Now another question arises: how should we conceive of personal identity? We need to decide what law we should be unto ourselves. Here Korsgaard invokes a distinction between the acting self and the thinking self. Because we are reflective creatures we have a relation of authority to ourselves; the acting self gives the thinking self the right to govern. In other words, we allow ourselves to command ourselves. The duty of the thinking self is to make the right choices and appropriate laws in order to govern well. How do we know what the right choices and appropriate laws should be? As rational beings, we act on impulses such as desire. The test for determining whether an impulse is a sufficient reason for action is whether the maxim we have from that impulse can be willed as a law. If the maxim can be willed as a law then it is good and therefore a reason for action. Korsgaard believes that because a good maxim is an intrinsically normative entity, realism (of a form) is true after all.
From here Korsgaard goes on to explain how we have moral obligation. As humans, we have a need for a normative conception of identity. She believes that it matters what we do and whether we conform to this identity. We have already established that we cannot act without reason and it is our humanity that is the source of these reasons. We must endorse humanity in order to act. From this she concludes that human beings are valuable and that we have a moral obligation to ourselves.
Now that she has established the moral obligation we have to ourselves, Korsgaard can explain how it is that we obligate others. It cannot simply be said that because I regard my humanity as a source of value, I must regard yours as a source of value as well. Some special reason is needed in order to take the reasons of others into account. Here Korsgaard invokes Wittgenstein’s private language argument and parallels it to the case of private reasons. Since a reason is a relation one has to another, two people are needed. There must exist a legislator (to lay down the law) and a citizen (to obey the law). These are the two elements of our consciousness previously discussed: the thinking self and the acting self.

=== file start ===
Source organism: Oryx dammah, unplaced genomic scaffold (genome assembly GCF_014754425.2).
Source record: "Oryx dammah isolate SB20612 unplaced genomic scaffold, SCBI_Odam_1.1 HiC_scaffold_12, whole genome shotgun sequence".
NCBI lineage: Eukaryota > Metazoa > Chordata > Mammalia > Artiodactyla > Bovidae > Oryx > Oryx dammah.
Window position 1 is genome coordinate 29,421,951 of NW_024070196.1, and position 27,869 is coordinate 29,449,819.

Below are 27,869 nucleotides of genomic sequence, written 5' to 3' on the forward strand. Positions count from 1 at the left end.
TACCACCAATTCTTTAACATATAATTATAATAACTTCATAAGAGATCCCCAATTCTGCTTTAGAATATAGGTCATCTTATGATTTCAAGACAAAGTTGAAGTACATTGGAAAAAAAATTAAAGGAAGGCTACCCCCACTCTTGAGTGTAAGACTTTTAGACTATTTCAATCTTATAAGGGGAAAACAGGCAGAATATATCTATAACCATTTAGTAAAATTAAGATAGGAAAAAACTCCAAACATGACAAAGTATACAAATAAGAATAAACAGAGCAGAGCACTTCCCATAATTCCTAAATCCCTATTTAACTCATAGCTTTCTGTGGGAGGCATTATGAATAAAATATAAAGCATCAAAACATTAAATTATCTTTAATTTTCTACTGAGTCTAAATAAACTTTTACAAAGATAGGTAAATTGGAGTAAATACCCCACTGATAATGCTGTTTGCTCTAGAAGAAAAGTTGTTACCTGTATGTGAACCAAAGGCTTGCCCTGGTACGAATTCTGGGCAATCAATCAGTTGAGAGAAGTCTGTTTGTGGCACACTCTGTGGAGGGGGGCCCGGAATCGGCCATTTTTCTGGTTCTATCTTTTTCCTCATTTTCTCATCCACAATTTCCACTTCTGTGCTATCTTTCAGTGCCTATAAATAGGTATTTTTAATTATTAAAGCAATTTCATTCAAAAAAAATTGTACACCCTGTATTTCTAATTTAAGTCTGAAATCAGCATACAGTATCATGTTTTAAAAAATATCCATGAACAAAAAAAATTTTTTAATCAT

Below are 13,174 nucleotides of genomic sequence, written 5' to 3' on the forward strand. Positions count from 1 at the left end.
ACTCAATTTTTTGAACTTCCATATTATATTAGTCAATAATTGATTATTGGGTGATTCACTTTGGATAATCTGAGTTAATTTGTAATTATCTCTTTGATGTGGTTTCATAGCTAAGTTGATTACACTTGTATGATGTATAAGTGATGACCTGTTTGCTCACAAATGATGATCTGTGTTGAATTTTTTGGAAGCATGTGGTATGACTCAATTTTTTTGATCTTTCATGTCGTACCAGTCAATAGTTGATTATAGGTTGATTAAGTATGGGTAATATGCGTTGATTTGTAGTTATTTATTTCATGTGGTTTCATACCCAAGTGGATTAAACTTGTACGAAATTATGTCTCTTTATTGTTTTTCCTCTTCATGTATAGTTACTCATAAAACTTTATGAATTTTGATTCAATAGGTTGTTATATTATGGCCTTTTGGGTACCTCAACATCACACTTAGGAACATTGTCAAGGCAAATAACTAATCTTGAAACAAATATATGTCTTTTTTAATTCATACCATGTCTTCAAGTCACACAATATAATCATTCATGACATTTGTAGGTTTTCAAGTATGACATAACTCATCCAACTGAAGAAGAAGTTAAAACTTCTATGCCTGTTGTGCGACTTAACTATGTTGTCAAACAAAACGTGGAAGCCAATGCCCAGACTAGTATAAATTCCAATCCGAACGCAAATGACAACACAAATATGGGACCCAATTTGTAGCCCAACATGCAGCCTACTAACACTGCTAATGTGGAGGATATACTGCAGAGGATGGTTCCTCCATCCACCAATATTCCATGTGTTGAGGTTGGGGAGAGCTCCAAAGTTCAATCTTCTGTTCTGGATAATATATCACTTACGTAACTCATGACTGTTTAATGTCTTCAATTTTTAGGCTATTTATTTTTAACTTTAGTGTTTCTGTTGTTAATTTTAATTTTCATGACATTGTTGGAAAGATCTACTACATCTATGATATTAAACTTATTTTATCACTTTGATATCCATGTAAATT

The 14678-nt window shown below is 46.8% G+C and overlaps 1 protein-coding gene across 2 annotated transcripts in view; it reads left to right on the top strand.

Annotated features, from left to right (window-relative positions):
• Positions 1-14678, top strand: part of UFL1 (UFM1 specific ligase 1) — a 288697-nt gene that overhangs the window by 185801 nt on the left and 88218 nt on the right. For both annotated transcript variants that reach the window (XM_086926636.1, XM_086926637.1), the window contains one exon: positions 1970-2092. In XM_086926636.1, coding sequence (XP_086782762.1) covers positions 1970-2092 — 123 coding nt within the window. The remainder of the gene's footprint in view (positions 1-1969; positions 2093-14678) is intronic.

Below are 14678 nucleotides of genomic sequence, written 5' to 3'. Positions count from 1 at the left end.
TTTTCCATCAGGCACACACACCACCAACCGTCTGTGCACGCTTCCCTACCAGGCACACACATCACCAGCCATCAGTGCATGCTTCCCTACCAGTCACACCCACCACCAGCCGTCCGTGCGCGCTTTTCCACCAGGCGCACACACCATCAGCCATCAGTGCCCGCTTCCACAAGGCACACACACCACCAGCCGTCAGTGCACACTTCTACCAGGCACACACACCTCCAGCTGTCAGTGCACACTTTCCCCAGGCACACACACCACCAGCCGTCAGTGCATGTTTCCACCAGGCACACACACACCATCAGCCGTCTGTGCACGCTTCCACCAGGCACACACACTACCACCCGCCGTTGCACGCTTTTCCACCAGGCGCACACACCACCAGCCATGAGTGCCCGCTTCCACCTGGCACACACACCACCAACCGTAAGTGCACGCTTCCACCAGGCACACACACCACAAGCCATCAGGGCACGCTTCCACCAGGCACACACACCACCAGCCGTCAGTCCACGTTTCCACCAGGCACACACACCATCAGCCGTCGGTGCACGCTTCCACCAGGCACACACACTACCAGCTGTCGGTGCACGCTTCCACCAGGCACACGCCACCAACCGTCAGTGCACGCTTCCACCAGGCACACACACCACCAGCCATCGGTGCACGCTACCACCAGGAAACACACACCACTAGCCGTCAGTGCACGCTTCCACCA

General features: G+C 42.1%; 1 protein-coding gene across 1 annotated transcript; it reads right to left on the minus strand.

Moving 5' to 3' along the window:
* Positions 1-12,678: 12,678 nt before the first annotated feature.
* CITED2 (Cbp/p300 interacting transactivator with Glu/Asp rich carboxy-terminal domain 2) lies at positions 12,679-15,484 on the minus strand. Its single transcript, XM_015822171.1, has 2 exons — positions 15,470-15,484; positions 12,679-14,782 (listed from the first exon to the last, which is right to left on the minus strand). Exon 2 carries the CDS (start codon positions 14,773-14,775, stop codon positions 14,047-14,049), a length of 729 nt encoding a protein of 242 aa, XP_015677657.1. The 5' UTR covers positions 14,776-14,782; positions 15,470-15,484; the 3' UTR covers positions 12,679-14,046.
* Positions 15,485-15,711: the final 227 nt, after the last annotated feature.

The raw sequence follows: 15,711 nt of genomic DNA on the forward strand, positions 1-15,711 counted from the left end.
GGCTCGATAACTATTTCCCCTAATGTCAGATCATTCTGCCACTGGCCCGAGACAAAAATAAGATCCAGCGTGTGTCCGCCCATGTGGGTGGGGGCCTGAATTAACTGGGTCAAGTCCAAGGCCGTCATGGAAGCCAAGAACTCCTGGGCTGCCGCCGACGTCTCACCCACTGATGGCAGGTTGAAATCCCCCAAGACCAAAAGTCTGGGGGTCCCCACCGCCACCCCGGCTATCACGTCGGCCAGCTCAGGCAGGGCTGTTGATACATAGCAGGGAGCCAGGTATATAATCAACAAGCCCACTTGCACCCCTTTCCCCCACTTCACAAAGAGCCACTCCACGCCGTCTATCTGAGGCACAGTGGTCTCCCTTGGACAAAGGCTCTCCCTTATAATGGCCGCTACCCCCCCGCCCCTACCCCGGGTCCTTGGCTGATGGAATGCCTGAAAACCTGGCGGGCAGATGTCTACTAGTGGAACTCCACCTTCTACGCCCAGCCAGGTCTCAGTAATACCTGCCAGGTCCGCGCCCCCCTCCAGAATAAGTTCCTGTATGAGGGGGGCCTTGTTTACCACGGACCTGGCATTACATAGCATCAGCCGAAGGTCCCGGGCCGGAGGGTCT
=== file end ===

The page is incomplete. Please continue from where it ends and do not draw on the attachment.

Consciousness and reasons are not as private as one may think. I can always intrude into your consciousness. If I call out your name, I obligate you, giving you a reason to stop. After hearing your name called there is no way you can walk on as you did before. You can ignore me, but by ignoring me you go against the law, the law I am to you, asking you to stop. If you do respond, it is not because you merely wish to be cooperative, but because it’s hard not to respect the demands and reasons of others. So Korsgaard concludes that it seems we need a reason not to take the reasons of others into account.